RE: sectioning of frozen tissues

From:Tony Henwood

RE: sectioning of frozen tissues


Several pointers I've found:

1.      Freeze the tissue as fast as possible (eg liquid nitrogen)- more morphology is usually due to this.
2.      Try ethanol fiaxation (30min) - take via graded alcohols to water for IPX - do not let dry.
3.      Air drying 20min, fix in cold acetone (from -20oC), allow acetone to reach room temp before removing slides to air dry. Then into buffer and IPX.

This works with many routine antibodies, some (eg neuroblastoma) work on air dried, others only with ethanol fixation, others it doesn't seem to matter.

Hope this is helpfull

Tony Henwood JP, BappSc, GradDipSysAnalys, CT(ASC)
Laboratory Manager
The Children's Hospital at  Westmead,
Locked Bag 4001, Westmead, 2145, AUSTRALIA.
Tel: (02) 9845 3306
Fax: (02) 9845 3318

-----Original Message-----
From: Dale Osborne []
Sent: Thursday, 19 December 2002 7:34
Subject: sectioning of frozen tissues

Greetings histology experts,
    We are doing immunohistochemistry on frozen sections but so many
times the morphology of the sections (especially small tissues such as
mouse thymus) are terrible.  Consequently we've been looking for
alternative protocols.  We are considering the protocol listed on the
Pharmigen web site.  Part of the protocol is as follows:
II. Sectioning of Frozen Tissues
          1.Before cutting sections, allow the temperature of the block
to equilibrate to the temperature of the cryostat (-20#176#C).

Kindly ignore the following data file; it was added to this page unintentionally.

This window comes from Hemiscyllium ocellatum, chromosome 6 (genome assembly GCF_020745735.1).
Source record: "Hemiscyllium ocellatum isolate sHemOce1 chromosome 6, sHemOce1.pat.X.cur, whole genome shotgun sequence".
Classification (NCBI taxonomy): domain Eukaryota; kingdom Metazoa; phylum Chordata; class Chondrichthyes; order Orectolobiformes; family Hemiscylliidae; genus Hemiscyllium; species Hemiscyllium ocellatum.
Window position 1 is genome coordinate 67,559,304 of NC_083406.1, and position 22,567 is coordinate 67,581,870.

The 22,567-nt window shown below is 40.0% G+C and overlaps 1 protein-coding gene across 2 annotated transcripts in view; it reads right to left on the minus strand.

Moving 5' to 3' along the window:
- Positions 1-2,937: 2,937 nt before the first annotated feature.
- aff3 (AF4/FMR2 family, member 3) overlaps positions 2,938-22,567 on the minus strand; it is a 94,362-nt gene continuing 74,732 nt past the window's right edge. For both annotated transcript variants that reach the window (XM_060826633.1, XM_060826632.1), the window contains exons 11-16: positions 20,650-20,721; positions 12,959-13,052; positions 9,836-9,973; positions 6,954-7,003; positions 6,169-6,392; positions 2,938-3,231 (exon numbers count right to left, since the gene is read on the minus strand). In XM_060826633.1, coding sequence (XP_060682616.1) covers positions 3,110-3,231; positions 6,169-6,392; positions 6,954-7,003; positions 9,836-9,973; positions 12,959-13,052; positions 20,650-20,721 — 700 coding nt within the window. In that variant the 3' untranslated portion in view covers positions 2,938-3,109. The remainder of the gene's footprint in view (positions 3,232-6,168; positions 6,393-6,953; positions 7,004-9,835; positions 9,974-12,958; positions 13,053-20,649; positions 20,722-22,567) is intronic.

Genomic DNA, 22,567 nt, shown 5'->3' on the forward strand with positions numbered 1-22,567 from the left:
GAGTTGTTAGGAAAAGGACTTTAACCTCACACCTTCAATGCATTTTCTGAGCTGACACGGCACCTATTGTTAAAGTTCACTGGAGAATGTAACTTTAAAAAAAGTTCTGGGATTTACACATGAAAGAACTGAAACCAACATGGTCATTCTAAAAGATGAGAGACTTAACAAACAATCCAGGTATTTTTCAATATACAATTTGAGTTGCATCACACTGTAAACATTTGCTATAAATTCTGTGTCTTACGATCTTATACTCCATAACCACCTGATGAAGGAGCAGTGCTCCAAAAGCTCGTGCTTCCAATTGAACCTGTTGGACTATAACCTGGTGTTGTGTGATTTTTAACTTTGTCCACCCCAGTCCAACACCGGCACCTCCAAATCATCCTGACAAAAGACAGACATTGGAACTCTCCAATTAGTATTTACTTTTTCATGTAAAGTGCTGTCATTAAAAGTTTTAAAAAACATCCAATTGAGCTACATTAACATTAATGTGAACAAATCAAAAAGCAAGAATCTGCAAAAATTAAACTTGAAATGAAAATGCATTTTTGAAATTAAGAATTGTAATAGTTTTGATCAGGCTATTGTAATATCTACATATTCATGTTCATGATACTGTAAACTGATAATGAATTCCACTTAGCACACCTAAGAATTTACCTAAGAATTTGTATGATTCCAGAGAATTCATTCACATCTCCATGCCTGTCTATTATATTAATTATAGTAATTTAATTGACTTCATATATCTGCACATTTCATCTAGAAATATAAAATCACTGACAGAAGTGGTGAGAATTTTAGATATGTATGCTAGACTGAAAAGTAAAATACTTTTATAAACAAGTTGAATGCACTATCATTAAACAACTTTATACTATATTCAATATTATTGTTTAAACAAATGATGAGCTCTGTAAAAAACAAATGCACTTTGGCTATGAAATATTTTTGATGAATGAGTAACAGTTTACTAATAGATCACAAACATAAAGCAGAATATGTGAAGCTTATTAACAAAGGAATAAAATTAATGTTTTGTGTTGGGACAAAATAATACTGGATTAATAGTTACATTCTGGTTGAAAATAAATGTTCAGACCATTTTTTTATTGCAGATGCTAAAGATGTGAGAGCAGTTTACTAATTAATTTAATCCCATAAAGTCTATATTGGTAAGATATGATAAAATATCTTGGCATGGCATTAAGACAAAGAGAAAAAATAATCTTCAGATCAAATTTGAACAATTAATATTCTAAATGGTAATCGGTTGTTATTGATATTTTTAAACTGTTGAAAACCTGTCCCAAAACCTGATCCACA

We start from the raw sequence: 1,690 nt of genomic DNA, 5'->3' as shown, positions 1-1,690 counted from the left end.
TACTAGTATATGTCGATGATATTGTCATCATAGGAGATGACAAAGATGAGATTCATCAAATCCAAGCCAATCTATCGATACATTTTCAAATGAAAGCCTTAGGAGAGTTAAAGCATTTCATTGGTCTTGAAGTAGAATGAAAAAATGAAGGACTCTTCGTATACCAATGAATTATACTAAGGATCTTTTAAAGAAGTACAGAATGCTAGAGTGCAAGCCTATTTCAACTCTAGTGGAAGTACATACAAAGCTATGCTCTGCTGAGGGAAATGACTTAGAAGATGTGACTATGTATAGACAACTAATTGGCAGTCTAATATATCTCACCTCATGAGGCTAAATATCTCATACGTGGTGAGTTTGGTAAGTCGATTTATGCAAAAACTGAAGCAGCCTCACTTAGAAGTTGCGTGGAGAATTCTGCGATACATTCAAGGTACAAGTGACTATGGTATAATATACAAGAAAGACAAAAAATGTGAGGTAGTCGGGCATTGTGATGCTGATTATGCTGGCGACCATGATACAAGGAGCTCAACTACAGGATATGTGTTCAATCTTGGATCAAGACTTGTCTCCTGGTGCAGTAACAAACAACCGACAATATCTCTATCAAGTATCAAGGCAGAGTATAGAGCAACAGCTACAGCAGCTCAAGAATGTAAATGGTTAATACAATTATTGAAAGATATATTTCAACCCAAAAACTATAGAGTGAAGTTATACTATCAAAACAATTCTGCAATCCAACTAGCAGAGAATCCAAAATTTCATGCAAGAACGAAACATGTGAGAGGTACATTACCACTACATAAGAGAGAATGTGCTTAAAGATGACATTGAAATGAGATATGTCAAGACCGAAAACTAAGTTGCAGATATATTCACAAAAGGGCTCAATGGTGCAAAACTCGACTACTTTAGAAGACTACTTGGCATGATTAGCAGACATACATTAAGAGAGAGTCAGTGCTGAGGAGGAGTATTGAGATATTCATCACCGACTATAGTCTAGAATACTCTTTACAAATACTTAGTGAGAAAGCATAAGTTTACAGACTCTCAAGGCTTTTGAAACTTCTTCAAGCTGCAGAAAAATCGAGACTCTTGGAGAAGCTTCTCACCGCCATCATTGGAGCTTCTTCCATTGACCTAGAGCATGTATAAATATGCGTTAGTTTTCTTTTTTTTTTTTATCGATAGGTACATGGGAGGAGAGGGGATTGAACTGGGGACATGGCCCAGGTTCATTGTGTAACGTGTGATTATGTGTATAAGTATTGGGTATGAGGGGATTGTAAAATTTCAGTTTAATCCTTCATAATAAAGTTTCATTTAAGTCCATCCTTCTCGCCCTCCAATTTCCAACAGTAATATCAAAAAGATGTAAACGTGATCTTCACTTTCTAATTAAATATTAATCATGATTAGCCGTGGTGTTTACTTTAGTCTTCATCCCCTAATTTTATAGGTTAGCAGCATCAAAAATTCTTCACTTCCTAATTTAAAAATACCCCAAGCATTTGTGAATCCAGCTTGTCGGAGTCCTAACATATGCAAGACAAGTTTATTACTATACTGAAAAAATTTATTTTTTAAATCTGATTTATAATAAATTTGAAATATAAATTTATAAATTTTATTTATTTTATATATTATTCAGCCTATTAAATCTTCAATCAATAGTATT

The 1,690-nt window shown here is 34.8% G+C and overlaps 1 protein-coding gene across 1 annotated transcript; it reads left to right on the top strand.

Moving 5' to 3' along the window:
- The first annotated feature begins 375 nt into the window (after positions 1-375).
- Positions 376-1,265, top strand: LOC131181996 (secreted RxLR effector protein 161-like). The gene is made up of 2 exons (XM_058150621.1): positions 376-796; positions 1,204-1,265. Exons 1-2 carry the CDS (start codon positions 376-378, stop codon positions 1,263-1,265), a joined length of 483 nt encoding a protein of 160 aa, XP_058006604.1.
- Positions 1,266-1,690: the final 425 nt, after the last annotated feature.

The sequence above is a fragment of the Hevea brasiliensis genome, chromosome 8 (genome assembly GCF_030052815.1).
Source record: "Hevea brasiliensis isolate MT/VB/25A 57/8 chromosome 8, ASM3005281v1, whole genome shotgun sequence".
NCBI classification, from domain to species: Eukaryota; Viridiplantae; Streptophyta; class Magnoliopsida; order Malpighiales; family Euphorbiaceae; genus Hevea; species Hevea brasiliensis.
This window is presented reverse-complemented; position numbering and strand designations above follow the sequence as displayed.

2.Place the tissue block on the cryostat specimen disk. Adjust
the positioning of the block to align the block with the knife blade.
Cut tissue block until the desired tissue is exposed.
          3.Cut sections of the desired thickness (usually 5 um), place
the sections on a Fisher Superfrost slide and dry overnight at room
          4.Fix slides by immersion in cold acetone (-20#176#C) for 2
minutes or other suitable fixative (e.g. alcohol, formal alcohol,
formalin, etc.), air dry at room temperature and proceed to staining
(Section III).
          5.Alternatively, the frozen section slides can be stored for a
short period of time at -70#176#C in a sealed slide box. When ready to
stain, remove
            slides from freezer and warm to -20#176#C in the cryostat or
-20#176# freezer, fix for 2 minutes in cold fixative (acetone or other
suitable fixative)
            and allow to come to room temperature to continue with the

    Now, my question is wouldn't allowing the section to dry overnight
at room temperature (as described in step 3) result in destruction of
certain proteins (maybe ones we want to stain for)?

Thank you in advance,
Dale Osborne
Washington University School of Medicine
Anesthesiology Dept.
St. Louis, MO

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